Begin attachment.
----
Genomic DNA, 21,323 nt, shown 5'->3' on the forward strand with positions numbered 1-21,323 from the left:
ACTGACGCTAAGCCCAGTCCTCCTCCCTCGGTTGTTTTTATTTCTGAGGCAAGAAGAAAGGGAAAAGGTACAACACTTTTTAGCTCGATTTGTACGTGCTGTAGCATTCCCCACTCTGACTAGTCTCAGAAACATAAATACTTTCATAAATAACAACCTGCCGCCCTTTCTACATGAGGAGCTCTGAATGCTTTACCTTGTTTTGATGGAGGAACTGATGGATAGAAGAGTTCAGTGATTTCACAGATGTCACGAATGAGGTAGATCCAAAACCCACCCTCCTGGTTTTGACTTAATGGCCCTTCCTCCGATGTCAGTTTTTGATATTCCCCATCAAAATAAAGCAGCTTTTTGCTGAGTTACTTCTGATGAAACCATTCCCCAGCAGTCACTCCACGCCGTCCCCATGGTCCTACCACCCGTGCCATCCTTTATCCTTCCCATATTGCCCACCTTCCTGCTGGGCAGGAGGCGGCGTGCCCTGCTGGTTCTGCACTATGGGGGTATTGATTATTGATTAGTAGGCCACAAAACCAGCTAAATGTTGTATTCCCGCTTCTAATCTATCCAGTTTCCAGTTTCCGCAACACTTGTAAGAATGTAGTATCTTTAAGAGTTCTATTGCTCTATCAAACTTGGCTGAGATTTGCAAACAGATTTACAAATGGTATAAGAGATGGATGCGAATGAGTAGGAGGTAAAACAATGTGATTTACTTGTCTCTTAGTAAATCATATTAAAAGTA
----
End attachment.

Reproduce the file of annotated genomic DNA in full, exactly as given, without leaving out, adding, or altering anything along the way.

Genomic DNA, 21,323 nt, shown 5'->3' on the forward strand with positions numbered 1-21,323 from the left:
ACTGACGCTAAGCCCAGTCCTCCTCCCTCGGTTGTTTTTATTTCTGAGGCAAGAAGAAAGGGAAAAGGTACAACACTTTTTAGCTCGATTTGTACGTGCTGTAGCATTCCCCACTCTGACTAGTCTCAGAAACATAAATACTTTCATAAATAACAACCTGCCGCCCTTTCTACATGAGGAGCTCTGAATGCTTTACCTTGTTTTGATGGAGGAACTGATGGATAGAAGAGTTCAGTGATTTCACAGATGTCACGAATGAGGTAGATCCAAAACCCACCCTCCTGGTTTTGACTTAATGGCCCTTCCTCCGATGTCAGTTTTTGATATTCCCCATCAAAATAAAGCAGCTTTTTGCTGAGTTACTTCTGATGAAACCATTCCCCAGCAGTCACTCCACGCCGTCCCCATGGTCCTACCACCCGTGCCATCCTTTATCCTTCCCATATTGCCCACCTTCCTGCTGGGCAGGAGGCGGCGTGCCCTGCTGGTTCTGCACTATGGGGGTATTGATTATTGATTAGTAGGCCACAAAACCAGCTAAATGTTGTATTCCCGCTTCTAATCTATCCAGTTTCCAGTTTCCGCAACACTTGTAAGAATGTAGTATCTTTAAGAGTTCTATTGCTCTATCAAACTTGGCTGAGATTTGCAAACAGATTTACAAATGGTATAAGAGATGGATGCGAATGAGTAGGAGGTAAAACAATGTGATTTACTTGTCTCTTAGTAAATCATATTAAAAGTA